The parties’ claims to be the ‘winner of the election’ were, of course, closely tied to the possibility that the president might overlook the biggest party in appointing a formateur and appoint instead the leader of the party that was perceived as the winner of the election. The fact that none of the ‘usual’ coalition had a majority in parliament has, naturally, made these considerations all the more important. Revival, however, appears to be in prime position with the option of forming a coalition to the left or the right. Neither is straightforward. A coalition on the left would have to be a five party coalition – negotiating such a coalition might be challenging although the Pirates have suggested that they might consider acting as a support party in such a coalition. It is, however, fairly certain that the Pirate Party will expect some policy concessions in exchange for its support. A coalition on the right is similarly complicate as it would involve the Independence Party and some third party in addition to Revival. Forming a three party coalition should in principle be easier but it is complicated by the fact that the Progressive Party is somewhat unlikely third party in such a coalition for at least a couple of reasons. First, having led the incumbent coalition, the electoral results can easily be read as a rejection of the Progressive Party and its government. Reforming the incumbent coalition with the support of Revival – however appropriate that may sound – is unlikely to be generate a lot of good will among voters. Second, the Progressive Party is probably the party most opposed to joining the EU (having withdrawn from the accession negotiations during its term in office). While the Independence Party is at best (or worst, depending on one’s point of view) Euroskeptic, Revival owes its existence to the demand for a pro-European, center-right party.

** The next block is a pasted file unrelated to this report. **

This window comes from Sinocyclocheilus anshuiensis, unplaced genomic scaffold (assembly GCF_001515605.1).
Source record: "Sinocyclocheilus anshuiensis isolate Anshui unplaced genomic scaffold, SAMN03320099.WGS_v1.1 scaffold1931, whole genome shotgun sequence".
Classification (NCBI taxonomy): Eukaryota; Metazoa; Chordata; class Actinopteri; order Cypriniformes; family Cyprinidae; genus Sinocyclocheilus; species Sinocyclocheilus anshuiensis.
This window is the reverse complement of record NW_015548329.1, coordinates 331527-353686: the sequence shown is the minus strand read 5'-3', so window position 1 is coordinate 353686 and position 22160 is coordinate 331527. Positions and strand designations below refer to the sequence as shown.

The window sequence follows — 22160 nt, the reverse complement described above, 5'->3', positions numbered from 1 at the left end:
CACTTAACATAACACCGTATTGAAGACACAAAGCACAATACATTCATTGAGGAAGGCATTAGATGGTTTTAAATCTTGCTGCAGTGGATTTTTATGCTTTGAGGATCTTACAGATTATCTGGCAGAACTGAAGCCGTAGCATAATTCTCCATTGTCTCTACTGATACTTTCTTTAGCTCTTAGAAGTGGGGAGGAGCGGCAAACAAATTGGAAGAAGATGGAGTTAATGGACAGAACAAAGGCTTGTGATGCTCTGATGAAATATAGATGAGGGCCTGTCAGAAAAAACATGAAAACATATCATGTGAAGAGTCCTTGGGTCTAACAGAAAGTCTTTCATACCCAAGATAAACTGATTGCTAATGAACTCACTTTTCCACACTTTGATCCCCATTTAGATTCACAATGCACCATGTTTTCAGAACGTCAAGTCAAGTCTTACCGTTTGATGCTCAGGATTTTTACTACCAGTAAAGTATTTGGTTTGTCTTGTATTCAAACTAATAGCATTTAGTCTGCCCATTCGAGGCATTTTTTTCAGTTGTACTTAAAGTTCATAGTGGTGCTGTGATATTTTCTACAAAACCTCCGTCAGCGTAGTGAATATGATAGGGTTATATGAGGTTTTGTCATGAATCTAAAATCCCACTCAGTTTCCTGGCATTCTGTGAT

When this is written little progress appears to have been made in forming a coalition. The President of Iceland did opt to appoint the leader of the biggest party, the Independence Party, a formateur on November 2. No formal negotiations between parties have taken place but the current formateur has met with the leader of the other parties to explore the possibilities. One sign that forming a coalition will be difficult is that an oversized coalition of the Independence Party and the Left-Green Movement along with Revival and Bright Future (a centrist, social democratic party) appears to be one of the options being consideration – but it may also signal the desperation of the Independence Party as it has few other options. A three-party coalition of the Independence Party, Revival, and Bright Future does have a bare majority in parliament but Bright Future, in particular, appears uncomfortable with joining what would essentially be a center-right coalition. Thus, bringing in the Left-Green Movement would shift the balance of power within the coalition to the center. The obvious difficulty with forming such a coalition is that it brings together parties from the opposite ends of the political spectrum – although such coalitions are not unprecedented in Icelandic politics. But perhaps the point of entertaining the Independence Party’s advances is not forming a coalition with the Independence Party but simply to strengthen the bargaining position of the Left-Green Movement in preparation for negotiations between the parties on the left?